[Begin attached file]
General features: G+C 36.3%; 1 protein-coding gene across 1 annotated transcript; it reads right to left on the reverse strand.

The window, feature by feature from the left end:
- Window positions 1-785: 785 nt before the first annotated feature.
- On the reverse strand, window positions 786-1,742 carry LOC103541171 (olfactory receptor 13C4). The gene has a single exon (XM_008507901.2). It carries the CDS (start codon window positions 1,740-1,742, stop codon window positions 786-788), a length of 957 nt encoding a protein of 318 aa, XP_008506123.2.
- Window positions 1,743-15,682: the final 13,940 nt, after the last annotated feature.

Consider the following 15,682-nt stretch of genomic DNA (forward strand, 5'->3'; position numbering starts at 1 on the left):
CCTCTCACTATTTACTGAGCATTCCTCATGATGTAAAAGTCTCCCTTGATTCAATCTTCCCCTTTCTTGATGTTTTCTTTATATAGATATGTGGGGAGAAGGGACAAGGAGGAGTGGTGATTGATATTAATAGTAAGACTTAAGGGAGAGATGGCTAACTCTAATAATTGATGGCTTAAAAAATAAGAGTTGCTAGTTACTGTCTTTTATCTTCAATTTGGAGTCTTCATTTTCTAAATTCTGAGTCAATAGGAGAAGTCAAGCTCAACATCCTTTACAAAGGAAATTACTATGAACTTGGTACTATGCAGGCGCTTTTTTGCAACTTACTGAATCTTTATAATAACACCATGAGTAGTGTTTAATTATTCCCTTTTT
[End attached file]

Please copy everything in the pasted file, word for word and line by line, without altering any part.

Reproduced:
General features: G+C 36.3%; 1 protein-coding gene across 1 annotated transcript; it reads right to left on the reverse strand.

The window, feature by feature from the left end:
- Window positions 1-785: 785 nt before the first annotated feature.
- On the reverse strand, window positions 786-1,742 carry LOC103541171 (olfactory receptor 13C4). The gene has a single exon (XM_008507901.2). It carries the CDS (start codon window positions 1,740-1,742, stop codon window positions 786-788), a length of 957 nt encoding a protein of 318 aa, XP_008506123.2.
- Window positions 1,743-15,682: the final 13,940 nt, after the last annotated feature.

Consider the following 15,682-nt stretch of genomic DNA (forward strand, 5'->3'; position numbering starts at 1 on the left):
CCTCTCACTATTTACTGAGCATTCCTCATGATGTAAAAGTCTCCCTTGATTCAATCTTCCCCTTTCTTGATGTTTTCTTTATATAGATATGTGGGGAGAAGGGACAAGGAGGAGTGGTGATTGATATTAATAGTAAGACTTAAGGGAGAGATGGCTAACTCTAATAATTGATGGCTTAAAAAATAAGAGTTGCTAGTTACTGTCTTTTATCTTCAATTTGGAGTCTTCATTTTCTAAATTCTGAGTCAATAGGAGAAGTCAAGCTCAACATCCTTTACAAAGGAAATTACTATGAACTTGGTACTATGCAGGCGCTTTTTTGCAACTTACTGAATCTTTATAATAACACCATGAGTAGTGTTTAATTATTCCCTTTTT